Harlequin # 1

Hallequin 2014

 

From Wikipedia, the free encyclopedia

The classical appearance of the Harlequin stock character in thecommedia dell’arte of the 1670s, complete with batte or “slapstick”, in origin a magic wand used by the devil character to change the scenery of the play.[1] (Maurice Sand, 1860)

Harlequin (/ˈhɑrləˌkwɪn/; Italian: Arlecchino, French: Arlequin) is the most popularly known of the zanni or comic servant characters from the Italian Commedia dell’arte. It was introduced by the successful Italian actor Tristano Martinelli in the 1580s, and it became astock character after Tristano’s death in 1630. The derived genre of the Harlequinade, where the Harlequin character takes center stage, came to England in the 18th century (John Rich).

The Harlequin is characterized by his chequered costume. His role is that of a light-hearted, nimble and astute servant, often acting to thwart the plans of his master, and pursuing his own love interest, Colombina, with wit and resourcefulness, often competing with the sterner and melancholic Pierrot. He later develops into a prototype of the romantic hero. Harlequin inherits his physical agility and his trickster qualities, as well as his name, from a mischievous “devil” character in medieval passion plays.

In Victorian England, the Harlequin was routinely paired with the clown figure. The clown with his brutishness acted as a foil for the more sophisticated Harlequin. The most influential such pair were the Payne Brothers, active during the 1860s and 1870s, substantially shaping the 20th-century “slapstick” genre.

Charleston Fantasy

Shadows on the wall Charleston SC

Shadows on the wall, Charleston SC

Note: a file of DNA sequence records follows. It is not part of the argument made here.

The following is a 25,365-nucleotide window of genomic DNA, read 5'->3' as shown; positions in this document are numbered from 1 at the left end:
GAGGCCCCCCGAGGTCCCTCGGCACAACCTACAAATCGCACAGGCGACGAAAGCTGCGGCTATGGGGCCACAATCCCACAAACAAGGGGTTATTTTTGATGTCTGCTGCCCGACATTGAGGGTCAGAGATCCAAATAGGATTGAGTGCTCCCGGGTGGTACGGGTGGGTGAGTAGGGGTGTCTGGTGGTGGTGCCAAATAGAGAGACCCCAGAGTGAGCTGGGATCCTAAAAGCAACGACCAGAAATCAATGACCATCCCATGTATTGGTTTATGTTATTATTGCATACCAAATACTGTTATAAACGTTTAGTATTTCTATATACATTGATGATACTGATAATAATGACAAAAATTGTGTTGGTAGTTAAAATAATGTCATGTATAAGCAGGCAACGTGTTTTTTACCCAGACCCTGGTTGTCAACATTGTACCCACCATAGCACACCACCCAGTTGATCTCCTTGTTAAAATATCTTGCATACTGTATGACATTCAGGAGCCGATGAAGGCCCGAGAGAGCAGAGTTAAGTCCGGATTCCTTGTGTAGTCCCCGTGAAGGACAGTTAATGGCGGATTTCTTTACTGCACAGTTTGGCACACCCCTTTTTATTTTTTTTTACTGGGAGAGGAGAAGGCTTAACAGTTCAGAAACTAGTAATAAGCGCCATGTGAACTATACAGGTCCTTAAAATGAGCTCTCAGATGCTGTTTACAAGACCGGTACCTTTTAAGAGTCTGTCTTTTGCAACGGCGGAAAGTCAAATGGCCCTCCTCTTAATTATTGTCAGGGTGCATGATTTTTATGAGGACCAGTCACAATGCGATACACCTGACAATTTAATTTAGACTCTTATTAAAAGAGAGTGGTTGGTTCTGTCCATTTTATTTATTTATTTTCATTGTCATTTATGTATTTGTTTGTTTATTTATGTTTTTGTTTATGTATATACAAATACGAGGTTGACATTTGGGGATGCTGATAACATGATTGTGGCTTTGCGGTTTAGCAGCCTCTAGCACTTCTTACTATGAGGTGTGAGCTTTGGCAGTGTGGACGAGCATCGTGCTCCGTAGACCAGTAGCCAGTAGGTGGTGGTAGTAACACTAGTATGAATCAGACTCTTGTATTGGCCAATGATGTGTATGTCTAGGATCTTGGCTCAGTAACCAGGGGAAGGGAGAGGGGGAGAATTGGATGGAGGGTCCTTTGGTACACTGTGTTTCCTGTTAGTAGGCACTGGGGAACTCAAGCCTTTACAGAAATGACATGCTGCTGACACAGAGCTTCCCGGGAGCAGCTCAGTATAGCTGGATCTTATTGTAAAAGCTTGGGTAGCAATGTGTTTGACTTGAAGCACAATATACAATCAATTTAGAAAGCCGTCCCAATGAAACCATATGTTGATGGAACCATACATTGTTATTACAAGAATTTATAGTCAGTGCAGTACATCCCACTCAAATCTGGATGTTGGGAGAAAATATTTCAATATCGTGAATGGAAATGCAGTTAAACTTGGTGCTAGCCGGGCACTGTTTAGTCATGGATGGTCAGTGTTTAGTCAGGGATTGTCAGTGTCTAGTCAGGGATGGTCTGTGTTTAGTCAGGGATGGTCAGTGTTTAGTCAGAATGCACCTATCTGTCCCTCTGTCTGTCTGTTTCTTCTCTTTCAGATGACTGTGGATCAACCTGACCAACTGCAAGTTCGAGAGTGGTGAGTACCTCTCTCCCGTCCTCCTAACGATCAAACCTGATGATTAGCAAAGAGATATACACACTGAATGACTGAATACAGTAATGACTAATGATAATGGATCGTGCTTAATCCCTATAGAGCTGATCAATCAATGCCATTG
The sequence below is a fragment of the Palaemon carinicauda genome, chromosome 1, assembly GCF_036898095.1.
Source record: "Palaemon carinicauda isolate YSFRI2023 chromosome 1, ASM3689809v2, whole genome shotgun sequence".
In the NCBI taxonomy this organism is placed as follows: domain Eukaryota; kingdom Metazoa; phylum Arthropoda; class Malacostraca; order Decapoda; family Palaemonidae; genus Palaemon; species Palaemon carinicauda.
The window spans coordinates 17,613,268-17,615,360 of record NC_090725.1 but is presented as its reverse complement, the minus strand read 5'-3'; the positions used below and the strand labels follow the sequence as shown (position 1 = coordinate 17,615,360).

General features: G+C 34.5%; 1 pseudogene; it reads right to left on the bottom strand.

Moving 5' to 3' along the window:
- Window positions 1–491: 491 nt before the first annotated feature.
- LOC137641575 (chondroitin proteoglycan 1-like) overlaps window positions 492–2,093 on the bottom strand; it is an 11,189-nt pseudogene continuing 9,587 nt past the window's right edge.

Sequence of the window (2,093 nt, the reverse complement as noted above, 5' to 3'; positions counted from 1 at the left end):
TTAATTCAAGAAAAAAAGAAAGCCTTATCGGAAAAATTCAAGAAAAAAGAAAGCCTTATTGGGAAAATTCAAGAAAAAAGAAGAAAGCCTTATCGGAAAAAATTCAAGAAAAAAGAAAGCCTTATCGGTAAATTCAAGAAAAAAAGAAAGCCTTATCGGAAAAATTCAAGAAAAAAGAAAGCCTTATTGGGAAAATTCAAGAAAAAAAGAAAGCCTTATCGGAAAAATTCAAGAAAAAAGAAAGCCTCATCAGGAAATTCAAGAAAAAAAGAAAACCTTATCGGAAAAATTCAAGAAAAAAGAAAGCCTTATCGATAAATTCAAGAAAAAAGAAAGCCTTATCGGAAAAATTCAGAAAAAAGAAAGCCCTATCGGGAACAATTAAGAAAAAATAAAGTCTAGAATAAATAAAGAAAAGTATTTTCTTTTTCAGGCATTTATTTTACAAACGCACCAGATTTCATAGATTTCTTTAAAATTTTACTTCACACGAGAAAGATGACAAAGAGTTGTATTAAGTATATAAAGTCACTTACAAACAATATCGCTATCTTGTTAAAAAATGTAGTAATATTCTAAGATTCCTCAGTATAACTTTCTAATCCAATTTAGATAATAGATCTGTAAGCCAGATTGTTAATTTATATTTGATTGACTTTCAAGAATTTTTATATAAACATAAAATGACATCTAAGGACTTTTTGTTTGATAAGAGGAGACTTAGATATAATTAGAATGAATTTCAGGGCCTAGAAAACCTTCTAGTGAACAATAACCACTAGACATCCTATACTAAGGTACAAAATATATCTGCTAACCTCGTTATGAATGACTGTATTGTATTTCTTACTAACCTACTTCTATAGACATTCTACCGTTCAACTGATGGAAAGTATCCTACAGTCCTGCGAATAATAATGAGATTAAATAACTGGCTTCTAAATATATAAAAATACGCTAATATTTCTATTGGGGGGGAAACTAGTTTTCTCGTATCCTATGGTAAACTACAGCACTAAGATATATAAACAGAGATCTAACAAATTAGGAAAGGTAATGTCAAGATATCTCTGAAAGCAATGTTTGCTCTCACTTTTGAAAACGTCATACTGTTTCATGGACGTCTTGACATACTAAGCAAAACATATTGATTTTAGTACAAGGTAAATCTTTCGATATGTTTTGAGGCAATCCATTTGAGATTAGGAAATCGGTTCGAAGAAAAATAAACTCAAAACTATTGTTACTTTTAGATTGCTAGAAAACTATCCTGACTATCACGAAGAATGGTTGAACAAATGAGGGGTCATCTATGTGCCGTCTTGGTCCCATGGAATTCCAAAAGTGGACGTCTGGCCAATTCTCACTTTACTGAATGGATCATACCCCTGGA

The Charleston in the tourist’s fantasy is a city that’s done and gone. What today the vacationer sees South of Broad street is a pastiche of the romantic, chivalrous Old South. While still charming as a well-cultivated nostalgia industry and fortress of the lost cause, Charleston struggles to maintain an illusion. Riding the horse-drawn carriages and hearing the guide’s tales of Old Charleston, the modern tourists, while respectful, are unmoved by the city’s past. But the carriage drivers  nonetheless press the tourists toward awe and acceptance of Charleston’s special place. The murders, divorces, and political scandals of Antebellum’s Holy City, while all true, are not uniquely Southern. Why shouldn’t these houses give up their toxic family secrets? Any city in America has them. But the last weapon in his arsenal, as the guide reminds us, are Charleston’s ghosts haunting the nocturnal streets and alleys, what the locals call the “night walkers”. There’s that cadre of Citadel cadets, who fired on Fort Sumter and started a war, now proud watchmen of the darkened city.

So, while the Charleston visitor yearns for the authentic city, he’s confronted by a flood of souvenir seekers disgorged daily from the tour ships docked on the wharf. It’s not long before the tourist gives up on the fantasy and settles for today’s Charleston and, being a good sport, is willing to go along with and to some extent enjoy the charade of nostalgia.